Fred Koster, the film’s producer and director, explains the coming challenges for the film:

“It’s exciting to see the movie expanding across the United States but we know that as an independent film we have challenges ahead in promoting to a wide national audience on a limited marketing budget.  It is simple, where we market well we do great, where we don’t market well we struggle.  People will only come to see our film if they know about it.”

There you have it, the continued success of the film depends on our support. Tell your friends, tell your family members, and let others know about the movie through social media (Facebook, Twitter, and whatever other social network doohickeys you crazy kids are using these days). Most importantly, make some plans to go see the film when it comes to your area. You can demand it in your area here, let the producers know to come to your town!

Above, in this article, is the official movie poster for “Ride The Thunder.” Download it at the official website.

I absolutely can’t wait to see this movie.

This U.S. Marine’s Book “Ride The Thunder” Tells the True Story of the Vietnam War, Is Now a Major Motion Picture

Posted in Books, Modern History, Politics with tags , , , , , , , , , , on June 10, 2015 by Ian Pham

Ride The ThunderImage via Ride The Thunder Movie

Richard Botkin is a retired veteran of the United States Marine Corps, and the author of the groundbreaking history book Ride the Thunder: A Vietnam War Story of Honor and Triumph. He is also the executive producer of the new motion picture with the same name, debuting in theaters last March and kicking off its nationwide release just this past May. Both Botkin’s literary and theatrical works tell the story of the Vietnam War, as it should be told, describing the true valor and sacrifice of the South Vietnamese and American soldiers against the communist forces in Southeast Asia.

Serving in the USMC from 1980 to 1983 and then 12 years in the reserves, according to Tami Jackson, Botkin’s service “post-dates the Vietnam War.” However, despite this, “many of the men who mentored Rich Botkin, heroes he greatly admires, were Vietnam veterans.” As a result, Botkin has made it his mission to tell the true story of the Vietnam War, and “restore the rightful honor due those Americans and South Vietnamese who served there…”

Ride The Thunder BookImage via WND

Botkin accomplishes this endeavor first through the authoring of his book, Ride the Thunder, published on July 13, 2009, which tells the story of the Vietnam War through the eyes of the allied forces of South Vietnam and the United States. As a source for Vietnam War research, Botkin’s 652-page book, in Jackson’s words, “is the culmination of 5 years of writing, 1 year of editing, 4 trips to Vietnam,” and “thousands of hours interviewing American and South Vietnamese Marines.”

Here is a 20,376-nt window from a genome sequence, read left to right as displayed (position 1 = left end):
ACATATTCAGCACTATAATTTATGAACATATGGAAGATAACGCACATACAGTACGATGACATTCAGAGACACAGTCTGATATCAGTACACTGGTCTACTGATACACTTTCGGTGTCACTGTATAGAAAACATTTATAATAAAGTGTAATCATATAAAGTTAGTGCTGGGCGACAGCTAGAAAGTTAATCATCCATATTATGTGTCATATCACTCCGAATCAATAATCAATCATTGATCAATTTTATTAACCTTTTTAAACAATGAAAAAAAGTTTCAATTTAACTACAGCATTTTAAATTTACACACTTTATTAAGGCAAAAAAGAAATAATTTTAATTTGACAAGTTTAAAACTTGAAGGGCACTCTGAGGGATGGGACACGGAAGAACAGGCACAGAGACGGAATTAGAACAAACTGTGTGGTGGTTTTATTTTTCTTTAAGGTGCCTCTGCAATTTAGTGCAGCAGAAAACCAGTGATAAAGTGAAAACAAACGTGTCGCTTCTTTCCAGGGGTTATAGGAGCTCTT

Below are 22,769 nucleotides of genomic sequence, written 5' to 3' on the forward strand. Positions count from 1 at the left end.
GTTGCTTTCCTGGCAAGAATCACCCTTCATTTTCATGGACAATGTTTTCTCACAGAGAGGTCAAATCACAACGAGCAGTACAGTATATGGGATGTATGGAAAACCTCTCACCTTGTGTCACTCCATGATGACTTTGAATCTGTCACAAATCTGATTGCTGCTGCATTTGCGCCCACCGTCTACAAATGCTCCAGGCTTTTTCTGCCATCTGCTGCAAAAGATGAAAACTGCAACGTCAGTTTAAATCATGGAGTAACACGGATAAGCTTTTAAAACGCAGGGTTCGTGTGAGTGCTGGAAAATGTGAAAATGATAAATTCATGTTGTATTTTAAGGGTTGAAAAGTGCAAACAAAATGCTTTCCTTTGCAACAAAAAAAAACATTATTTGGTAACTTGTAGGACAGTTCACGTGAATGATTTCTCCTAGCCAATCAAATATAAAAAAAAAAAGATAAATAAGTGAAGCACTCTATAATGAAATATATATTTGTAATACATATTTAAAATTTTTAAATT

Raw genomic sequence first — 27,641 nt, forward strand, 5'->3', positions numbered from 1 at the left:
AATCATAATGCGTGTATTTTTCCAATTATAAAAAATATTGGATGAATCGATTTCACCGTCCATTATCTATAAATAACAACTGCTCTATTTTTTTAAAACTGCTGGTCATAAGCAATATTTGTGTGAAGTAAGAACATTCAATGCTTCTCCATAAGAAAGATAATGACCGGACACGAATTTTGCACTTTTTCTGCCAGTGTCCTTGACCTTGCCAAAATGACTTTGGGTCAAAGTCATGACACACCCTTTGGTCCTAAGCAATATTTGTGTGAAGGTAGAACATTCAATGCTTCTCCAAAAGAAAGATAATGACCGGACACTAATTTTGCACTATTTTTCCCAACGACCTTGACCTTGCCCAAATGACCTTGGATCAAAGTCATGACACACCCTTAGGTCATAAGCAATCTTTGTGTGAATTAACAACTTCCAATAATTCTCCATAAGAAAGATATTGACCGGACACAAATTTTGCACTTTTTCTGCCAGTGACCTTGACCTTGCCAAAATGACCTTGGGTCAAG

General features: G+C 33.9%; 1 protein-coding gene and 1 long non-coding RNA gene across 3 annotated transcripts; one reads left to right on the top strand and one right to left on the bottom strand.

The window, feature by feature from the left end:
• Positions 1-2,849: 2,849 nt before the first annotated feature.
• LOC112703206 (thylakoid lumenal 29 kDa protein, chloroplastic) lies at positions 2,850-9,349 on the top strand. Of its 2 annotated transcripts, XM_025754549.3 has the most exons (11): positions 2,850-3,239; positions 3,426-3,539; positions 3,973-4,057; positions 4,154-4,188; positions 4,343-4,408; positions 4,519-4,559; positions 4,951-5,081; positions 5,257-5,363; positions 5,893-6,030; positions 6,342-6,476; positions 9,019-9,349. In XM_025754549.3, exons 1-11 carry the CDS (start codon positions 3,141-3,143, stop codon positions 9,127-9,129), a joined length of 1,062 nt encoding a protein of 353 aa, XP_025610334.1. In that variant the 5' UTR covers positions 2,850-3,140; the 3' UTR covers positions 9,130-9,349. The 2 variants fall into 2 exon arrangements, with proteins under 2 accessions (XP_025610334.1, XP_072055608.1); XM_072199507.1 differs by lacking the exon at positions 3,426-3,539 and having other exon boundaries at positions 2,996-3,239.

According to Amazon, “Ride the Thunder reveals the heroic, untold story of how Vietnamese Marines and their US advisers fought valiantly, turning the tide of an unpopular war and actually winning – while Americans 8,000 miles away were being fed only one version of the story.” Goodreads declares that “Richard Botkin’s book provides a fresh, provocative look at the Vietnam War and the heroic warriors who fought it.”

Now, after four years of filmmaking, Richard Botkin’s next step in telling the true story of the war in Vietnam has finally reached fruition. “Ride The Thunder,” the new major motion picture, directed by Fred Koster, has made it to the big screen, enjoying a resoundingly successful premier this past March in Westminster, Southern California. The reception has been so incredibly positive and widespread that the film is currently being released nation-wide across the United States.

I have yet to see the movie, but am very much looking forward to it. The trailer for it looks absolutely amazing. I plan to post it here, too. It’s just so good that I think it deserves its own article, which will be up here in a couple days or so, possibly sooner. In the meantime, you can enjoy the trailer by following this link, and maybe make some weekend plans to go see the movie if it’s in your area.

I’m getting a little too excited for this.

Annotated Bibliography: “The Blood-Red Hands of Ho Chi Minh,” by John G. Hubbell

Posted in Modern History, Modern History - A.B. with tags , , , , , , , , , , on June 4, 2015 by Ian Pham

Ho Chi MinhImage via The Australian

Hubbell, John G. “The Blood-Red Hands of Ho Chi Minh.” Reader’s Digest, November 1968. http://www.lzcenter.com/Documents/The%20Blood-Red%20Hands%20of%20Ho%20Chi%20Minh.pdf. (accessed May 24, 2015).